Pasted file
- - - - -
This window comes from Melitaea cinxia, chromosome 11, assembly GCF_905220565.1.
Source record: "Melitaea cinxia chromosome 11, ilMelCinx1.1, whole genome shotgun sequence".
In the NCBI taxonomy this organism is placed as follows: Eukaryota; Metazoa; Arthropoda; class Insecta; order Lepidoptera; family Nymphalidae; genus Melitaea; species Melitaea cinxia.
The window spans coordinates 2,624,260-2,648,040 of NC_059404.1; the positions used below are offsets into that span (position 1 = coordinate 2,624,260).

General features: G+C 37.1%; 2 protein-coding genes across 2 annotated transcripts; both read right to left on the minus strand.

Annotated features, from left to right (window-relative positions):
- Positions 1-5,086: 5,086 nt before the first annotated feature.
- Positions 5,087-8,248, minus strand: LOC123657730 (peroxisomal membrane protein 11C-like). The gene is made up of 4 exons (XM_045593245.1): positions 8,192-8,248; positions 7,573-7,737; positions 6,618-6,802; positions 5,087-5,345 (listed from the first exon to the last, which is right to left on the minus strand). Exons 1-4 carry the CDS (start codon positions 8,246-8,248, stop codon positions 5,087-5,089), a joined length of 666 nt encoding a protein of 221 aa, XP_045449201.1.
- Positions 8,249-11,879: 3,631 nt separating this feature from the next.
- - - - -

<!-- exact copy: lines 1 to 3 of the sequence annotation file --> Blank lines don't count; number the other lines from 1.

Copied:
This window comes from Melitaea cinxia, chromosome 11, assembly GCF_905220565.1.
Source record: "Melitaea cinxia chromosome 11, ilMelCinx1.1, whole genome shotgun sequence".
In the NCBI taxonomy this organism is placed as follows: Eukaryota; Metazoa; Arthropoda; class Insecta; order Lepidoptera; family Nymphalidae; genus Melitaea; species Melitaea cinxia.